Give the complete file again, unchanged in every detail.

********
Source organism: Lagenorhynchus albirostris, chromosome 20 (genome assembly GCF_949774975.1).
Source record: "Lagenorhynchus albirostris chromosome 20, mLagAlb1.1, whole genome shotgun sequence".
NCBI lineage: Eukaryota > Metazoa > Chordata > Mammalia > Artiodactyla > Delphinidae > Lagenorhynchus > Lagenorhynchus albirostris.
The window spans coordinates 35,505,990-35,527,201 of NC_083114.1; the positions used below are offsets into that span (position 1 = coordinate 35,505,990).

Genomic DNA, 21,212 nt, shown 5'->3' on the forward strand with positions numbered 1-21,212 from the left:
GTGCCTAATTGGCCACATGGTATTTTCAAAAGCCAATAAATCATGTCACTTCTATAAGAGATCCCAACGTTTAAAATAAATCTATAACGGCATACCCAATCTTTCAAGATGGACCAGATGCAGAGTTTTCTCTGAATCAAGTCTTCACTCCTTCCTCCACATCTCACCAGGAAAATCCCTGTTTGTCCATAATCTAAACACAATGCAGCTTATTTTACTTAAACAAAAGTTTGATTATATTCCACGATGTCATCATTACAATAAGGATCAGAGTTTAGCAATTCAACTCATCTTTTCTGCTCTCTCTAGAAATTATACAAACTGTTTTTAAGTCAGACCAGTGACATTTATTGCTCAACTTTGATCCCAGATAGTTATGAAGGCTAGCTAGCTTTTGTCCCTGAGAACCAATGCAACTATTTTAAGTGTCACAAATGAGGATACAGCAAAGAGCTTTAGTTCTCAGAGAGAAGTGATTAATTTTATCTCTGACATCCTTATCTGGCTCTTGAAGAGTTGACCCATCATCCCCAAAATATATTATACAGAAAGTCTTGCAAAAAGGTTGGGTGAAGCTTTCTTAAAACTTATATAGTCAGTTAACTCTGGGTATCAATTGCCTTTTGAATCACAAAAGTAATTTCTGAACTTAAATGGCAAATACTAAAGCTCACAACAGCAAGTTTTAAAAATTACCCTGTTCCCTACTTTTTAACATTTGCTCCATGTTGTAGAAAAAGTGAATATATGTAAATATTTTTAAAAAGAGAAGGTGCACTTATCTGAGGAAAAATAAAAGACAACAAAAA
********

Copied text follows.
Source organism: Lagenorhynchus albirostris, chromosome 20 (genome assembly GCF_949774975.1).
Source record: "Lagenorhynchus albirostris chromosome 20, mLagAlb1.1, whole genome shotgun sequence".
NCBI lineage: Eukaryota > Metazoa > Chordata > Mammalia > Artiodactyla > Delphinidae > Lagenorhynchus > Lagenorhynchus albirostris.
The window spans coordinates 35,505,990-35,527,201 of NC_083114.1; the positions used below are offsets into that span (position 1 = coordinate 35,505,990).

Genomic DNA, 21,212 nt, shown 5'->3' on the forward strand with positions numbered 1-21,212 from the left:
GTGCCTAATTGGCCACATGGTATTTTCAAAAGCCAATAAATCATGTCACTTCTATAAGAGATCCCAACGTTTAAAATAAATCTATAACGGCATACCCAATCTTTCAAGATGGACCAGATGCAGAGTTTTCTCTGAATCAAGTCTTCACTCCTTCCTCCACATCTCACCAGGAAAATCCCTGTTTGTCCATAATCTAAACACAATGCAGCTTATTTTACTTAAACAAAAGTTTGATTATATTCCACGATGTCATCATTACAATAAGGATCAGAGTTTAGCAATTCAACTCATCTTTTCTGCTCTCTCTAGAAATTATACAAACTGTTTTTAAGTCAGACCAGTGACATTTATTGCTCAACTTTGATCCCAGATAGTTATGAAGGCTAGCTAGCTTTTGTCCCTGAGAACCAATGCAACTATTTTAAGTGTCACAAATGAGGATACAGCAAAGAGCTTTAGTTCTCAGAGAGAAGTGATTAATTTTATCTCTGACATCCTTATCTGGCTCTTGAAGAGTTGACCCATCATCCCCAAAATATATTATACAGAAAGTCTTGCAAAAAGGTTGGGTGAAGCTTTCTTAAAACTTATATAGTCAGTTAACTCTGGGTATCAATTGCCTTTTGAATCACAAAAGTAATTTCTGAACTTAAATGGCAAATACTAAAGCTCACAACAGCAAGTTTTAAAAATTACCCTGTTCCCTACTTTTTAACATTTGCTCCATGTTGTAGAAAAAGTGAATATATGTAAATATTTTTAAAAAGAGAAGGTGCACTTATCTGAGGAAAAATAAAAGACAACAAAAA